Friday, 20 June 2014


Despite all of the planning and thinking and cooking that's been going on recently, I have actually been making things. First up, a pair of socks for a certain Viscountess.

When asked how she had liked the socks I made her earlier, she hinted that she really wanted another pair. "Hinted" might be the wrong word. I think her exact words were, "I'd like another pair just like these, only purple." So, purple socks she got.

Then with the leftovers I made a pair of booties for an imminent SCA baby.

You'd never guess they were from the same yarn. But they are, and there was much cooing when I presented them.

Finally, some spinning. Not a lot, only a wee sample.

This is from a mystery fleece that I acquired last autumn. I'm aiming for a bulky 3-ply to make a cabled cardigan/coat thingie at some point. Still need to bulk this up a little bit. It is very difficult to consistently spin fat yarn.

Thursday, 12 June 2014

The next big thing - The 1545 Project

There's always a big project, isn't there? This one, at least, involves needlework. Lots of it.

Last summer when I went to that event in Wales for 10 days, in addition to doing a ton of spinning and setting the foundation of my apprenticeship, I also got to try archery for the first time. Archery has turned into a love and an obsession over the last 10 months, and thanks to a ton of practice I'm becoming reasonably competent. I even went as far as buying a longbow back in March.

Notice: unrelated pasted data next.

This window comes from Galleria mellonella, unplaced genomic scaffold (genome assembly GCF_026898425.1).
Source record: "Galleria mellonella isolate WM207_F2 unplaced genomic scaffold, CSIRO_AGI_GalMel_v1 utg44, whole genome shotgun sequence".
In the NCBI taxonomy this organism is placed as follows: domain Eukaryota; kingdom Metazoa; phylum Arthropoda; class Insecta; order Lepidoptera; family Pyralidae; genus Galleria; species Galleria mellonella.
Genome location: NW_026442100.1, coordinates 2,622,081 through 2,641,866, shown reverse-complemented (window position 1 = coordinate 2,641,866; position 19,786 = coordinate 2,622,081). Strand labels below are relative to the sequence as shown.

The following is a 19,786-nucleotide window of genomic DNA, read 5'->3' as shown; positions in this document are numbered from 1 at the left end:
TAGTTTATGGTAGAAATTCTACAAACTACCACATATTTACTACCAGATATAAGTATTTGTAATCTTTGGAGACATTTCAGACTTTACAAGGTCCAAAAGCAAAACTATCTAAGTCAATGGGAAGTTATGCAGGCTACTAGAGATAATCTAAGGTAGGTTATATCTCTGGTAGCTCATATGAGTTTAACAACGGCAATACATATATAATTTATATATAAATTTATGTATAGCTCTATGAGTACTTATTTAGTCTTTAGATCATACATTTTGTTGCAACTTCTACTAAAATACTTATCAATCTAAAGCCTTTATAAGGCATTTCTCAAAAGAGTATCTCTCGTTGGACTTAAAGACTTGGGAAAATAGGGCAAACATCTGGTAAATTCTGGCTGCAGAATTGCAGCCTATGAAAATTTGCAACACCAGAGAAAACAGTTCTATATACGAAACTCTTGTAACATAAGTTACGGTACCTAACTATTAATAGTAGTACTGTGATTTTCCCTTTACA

What this means, though, is that my spiffy new Viking clothing is All Wrong. One simply doesn't shoot an English longbow while dressed as a Viking. For a start, the tortoise brooches get in the way of the string. And one can never have too many spiffy outfits.

I'd been kicking around ideas for some English garb to go with my bow for a while, and over the last fortnight an Idea has coalesced. (Incidentally, making garb to match one's bow is a pretty sure indicator of an archery obsession.)

First I went to an event in Ireland and somehow ended up trying on the clothing of one of the gentlemen in attendance. (It was a strange and entertaining evening. Let's just leave it at that.) They fit beautifully, although the doublet was a little long in the waist, and were terribly comfortable. When asked, he remarked that they were mid-16th-century English. I'd been meaning to make some male clothing for inclement weather, so we agreed to swap skills so he'd learn knitting and spinning while I got patterns.